Catharsis. It’s the general theme of Hotline Miami, in both plot and player. Grabbing some faceless Russian mobster, slitting his throat and watching the crude, pixelated spray of blood shoot across the carpet got me one step closer to revenge, but also assuaged an intense personal frustration. Hotline Miami is a broken mess of a game. It feels so shoddy at times I couldn’t help but lose my generally calm demeanor. But when I kicked down a door, knocking the thug behind it on the ground, threw a bat at the guy across the room, then continued to bash both of their heads into the ground, the game redeemed itself. Call me a sick bastard, but when the game worked, it felt so right.
Hotline Miami opens loud and never turns the volume down. It’s glitzy title menu with distorting neon colors, chilled music, befuddling Cyrillic lettering, and floating palm trees, sets the mood for a retro 80’s aesthetic that I think only ever existed in people’s minds. And if it did exist 23 years ago, it’s become pastiche here. It works well to create a decidedly seedy mood, as if the game was made in the gloomy basement of a not so respectable nightclub.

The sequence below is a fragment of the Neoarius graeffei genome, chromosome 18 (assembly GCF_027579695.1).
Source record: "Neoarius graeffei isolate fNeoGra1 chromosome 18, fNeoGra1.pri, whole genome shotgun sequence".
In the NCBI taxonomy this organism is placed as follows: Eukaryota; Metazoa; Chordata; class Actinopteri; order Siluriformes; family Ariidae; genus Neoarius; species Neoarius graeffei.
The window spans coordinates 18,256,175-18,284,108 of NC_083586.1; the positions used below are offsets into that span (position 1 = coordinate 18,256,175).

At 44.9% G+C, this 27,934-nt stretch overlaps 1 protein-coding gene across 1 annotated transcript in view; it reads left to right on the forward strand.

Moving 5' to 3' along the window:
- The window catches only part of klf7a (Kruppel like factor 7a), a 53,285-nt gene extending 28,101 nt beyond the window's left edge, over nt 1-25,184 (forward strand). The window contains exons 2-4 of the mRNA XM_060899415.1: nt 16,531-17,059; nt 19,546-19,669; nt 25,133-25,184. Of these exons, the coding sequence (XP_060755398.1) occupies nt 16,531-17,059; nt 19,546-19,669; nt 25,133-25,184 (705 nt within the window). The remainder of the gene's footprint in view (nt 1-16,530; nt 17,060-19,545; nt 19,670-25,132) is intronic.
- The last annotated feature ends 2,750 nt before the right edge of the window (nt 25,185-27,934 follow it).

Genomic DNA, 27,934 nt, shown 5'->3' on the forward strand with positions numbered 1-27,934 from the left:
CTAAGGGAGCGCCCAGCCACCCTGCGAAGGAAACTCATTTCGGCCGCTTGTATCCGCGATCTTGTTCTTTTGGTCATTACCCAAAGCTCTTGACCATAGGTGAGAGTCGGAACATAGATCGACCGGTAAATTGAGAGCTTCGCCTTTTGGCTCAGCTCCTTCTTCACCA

It starts by throwing you into a dark room and introducing three characters wearing animal masks spouting vague lines about not much. The plot in Hotline Miami skirts around the edges of the rest of the game. Lines are dropped here and there suggesting a revenge tale, and other moments have completely different implications. Reality begins to bend and tear as the game progress, and hallucinations litter clubs and stores, tossing out any idea you had about what’s really happening Time is thrown around as if it’s significant. Reasons for anything are completely off the radar, and who you are doesn’t matter. Orders are given to you via phone messages in what could be code, but it’s never certain. Whatever messages are left on the answering machine, the real objective is all about cold killing.
At first glance Hotline Miami could be seen as a fast-paced, run and gun, beat-em-up killing simulator. Trying such tactics will get you murdered quickly. Hotline Miami requires a more thoughtful approach to its killing simulation. The game is simplistic in terms of mechanics, and there aren’t too many options in how to do the deed, but it’s all about the approach and the surprise attack. Most of the time, you are going to die, but it’s not always because your plan is flawed, the execution is. It takes careful planning, observation, timing and brash audacity to clear out a floor effectively. You start creating steps for yourself and an order for each floor, always adjusting and adapting as best as possible. Then, when it all takes shape, the wave of sleek death and quick destruction crashes down hard.